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1.  Isolation of Protein-Associated Circular DNA from Healthy Cattle Serum 
Genome Announcements  2014;2(4):e00846-14.
Three replication-competent single-stranded DNA molecules sharing nucleotide similarity to transmissible spongiform encephalopathy (TSE)-associated isolate Sphinx 2.36 were isolated from healthy bovine serum.
PMCID: PMC4148724  PMID: 25169856
2.  Isolation of Bacterial Plasmid-Related Replication-Associated Circular DNA from a Serum Sample of a Multiple Sclerosis Patient 
Genome Announcements  2014;2(4):e00847-14.
Psychrobacter species are considered to be opportunistic human pathogens. We report here the isolation of a circular DNA molecule, MSSI1.162, from a serum sample taken from a multiple sclerosis patient during relapse. This isolate is distantly related to known Psychrobacter species and their plasmids.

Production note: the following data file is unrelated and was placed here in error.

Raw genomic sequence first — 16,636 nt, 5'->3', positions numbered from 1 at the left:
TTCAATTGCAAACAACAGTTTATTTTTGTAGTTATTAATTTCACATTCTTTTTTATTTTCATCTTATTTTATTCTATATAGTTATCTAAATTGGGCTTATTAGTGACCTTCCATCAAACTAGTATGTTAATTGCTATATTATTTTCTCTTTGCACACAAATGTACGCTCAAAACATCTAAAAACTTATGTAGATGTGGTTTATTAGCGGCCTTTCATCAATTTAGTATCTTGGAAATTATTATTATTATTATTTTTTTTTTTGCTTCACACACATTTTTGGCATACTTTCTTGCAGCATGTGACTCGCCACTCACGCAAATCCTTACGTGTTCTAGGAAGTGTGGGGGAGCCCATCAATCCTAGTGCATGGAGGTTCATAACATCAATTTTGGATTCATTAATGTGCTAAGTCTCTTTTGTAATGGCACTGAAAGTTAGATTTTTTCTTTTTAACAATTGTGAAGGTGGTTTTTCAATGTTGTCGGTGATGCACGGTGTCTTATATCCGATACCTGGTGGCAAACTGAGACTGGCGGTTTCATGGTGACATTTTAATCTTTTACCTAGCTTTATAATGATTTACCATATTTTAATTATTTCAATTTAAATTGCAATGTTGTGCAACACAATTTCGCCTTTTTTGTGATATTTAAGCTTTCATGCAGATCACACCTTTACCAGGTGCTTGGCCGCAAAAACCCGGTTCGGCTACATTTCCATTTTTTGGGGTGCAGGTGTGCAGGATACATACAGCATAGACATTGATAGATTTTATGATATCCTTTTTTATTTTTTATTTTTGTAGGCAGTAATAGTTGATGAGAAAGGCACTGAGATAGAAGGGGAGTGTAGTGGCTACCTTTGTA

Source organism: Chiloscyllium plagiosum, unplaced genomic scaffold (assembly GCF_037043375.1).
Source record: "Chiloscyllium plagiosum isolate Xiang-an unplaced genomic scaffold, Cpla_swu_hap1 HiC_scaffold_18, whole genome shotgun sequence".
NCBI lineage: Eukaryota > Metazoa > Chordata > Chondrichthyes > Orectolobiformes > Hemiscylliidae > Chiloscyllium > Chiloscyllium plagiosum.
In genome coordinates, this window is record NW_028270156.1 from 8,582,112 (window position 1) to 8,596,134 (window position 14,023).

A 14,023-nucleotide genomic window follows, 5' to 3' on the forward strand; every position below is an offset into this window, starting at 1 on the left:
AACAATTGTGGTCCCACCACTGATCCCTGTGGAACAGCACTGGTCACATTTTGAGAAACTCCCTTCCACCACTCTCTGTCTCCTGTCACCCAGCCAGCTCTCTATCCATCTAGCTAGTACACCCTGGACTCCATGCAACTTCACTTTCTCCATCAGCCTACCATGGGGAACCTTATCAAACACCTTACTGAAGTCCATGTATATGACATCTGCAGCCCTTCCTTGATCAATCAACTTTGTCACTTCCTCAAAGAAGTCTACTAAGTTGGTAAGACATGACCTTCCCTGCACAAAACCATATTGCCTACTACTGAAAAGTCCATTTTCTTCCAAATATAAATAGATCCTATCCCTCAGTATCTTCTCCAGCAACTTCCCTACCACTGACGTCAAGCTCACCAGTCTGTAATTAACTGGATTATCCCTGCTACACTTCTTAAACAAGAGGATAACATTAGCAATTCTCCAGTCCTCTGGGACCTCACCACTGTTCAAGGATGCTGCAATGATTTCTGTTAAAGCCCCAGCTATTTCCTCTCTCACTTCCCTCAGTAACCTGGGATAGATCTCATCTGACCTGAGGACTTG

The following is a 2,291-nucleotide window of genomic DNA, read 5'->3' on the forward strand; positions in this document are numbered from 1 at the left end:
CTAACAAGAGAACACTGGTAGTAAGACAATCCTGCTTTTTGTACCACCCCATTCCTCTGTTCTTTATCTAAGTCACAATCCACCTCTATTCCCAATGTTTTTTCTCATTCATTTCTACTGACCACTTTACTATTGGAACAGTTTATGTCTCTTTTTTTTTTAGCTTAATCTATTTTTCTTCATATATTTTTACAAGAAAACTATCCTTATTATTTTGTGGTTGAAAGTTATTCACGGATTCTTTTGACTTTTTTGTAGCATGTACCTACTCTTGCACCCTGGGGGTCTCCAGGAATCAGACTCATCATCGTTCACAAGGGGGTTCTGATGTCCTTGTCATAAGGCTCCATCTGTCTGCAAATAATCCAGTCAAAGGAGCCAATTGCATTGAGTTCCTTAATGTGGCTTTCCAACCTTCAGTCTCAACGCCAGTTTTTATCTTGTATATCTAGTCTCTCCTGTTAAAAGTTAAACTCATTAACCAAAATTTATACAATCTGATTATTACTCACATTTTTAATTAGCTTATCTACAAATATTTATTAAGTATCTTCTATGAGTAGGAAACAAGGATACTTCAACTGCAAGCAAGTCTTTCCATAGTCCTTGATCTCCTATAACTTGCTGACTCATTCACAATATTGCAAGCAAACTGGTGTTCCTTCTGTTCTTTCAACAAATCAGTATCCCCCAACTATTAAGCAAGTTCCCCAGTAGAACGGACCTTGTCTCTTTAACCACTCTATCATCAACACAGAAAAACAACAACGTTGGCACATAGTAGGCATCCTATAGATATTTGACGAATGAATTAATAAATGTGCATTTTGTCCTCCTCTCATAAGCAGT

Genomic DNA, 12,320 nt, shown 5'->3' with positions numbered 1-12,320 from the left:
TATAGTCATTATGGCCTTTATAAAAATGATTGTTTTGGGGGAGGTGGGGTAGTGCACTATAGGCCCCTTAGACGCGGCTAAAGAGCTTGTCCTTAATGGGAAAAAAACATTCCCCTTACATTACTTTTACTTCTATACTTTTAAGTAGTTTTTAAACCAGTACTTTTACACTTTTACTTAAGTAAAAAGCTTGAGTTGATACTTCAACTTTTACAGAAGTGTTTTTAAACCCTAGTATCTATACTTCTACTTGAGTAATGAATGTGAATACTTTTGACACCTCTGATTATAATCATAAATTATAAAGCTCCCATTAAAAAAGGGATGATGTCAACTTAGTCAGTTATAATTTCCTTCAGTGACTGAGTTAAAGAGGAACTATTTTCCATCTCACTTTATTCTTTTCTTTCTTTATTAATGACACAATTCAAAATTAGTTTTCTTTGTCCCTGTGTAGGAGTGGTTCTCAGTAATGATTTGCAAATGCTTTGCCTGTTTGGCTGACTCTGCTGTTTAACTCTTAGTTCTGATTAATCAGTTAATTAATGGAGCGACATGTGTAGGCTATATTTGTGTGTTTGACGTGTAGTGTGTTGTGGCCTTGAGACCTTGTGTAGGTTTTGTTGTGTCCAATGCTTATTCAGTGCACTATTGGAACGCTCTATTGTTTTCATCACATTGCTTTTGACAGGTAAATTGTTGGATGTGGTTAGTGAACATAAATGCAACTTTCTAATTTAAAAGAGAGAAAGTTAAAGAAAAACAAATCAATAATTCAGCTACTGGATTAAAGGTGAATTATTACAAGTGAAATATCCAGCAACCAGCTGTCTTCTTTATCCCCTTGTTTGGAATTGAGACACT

PMCID: PMC4148725  PMID: 25169857
3.  Mycovirus-Like DNA Virus Sequences from Cattle Serum and Human Brain and Serum Samples from Multiple Sclerosis Patients 
Genome Announcements  2014;2(4):e00848-14.
Myco-like viruses have been isolated from fungi, feces of various animals, and plant leaves. We report here the isolation of 3 complete genome sequences of gemycircularvirus-related viruses from healthy bovine serum and human brain and serum samples from patients with multiple sclerosis (MS). Their putative capsid proteins share similarity to Torque teno virus (TTV) open reading frame 1 (ORF1) proteins.
PMCID: PMC4148726  PMID: 25169858
4.  Novel Replication-Competent Circular DNA Molecules from Healthy Cattle Serum and Milk and Multiple Sclerosis-Affected Human Brain Tissue 
Genome Announcements  2014;2(4):e00849-14.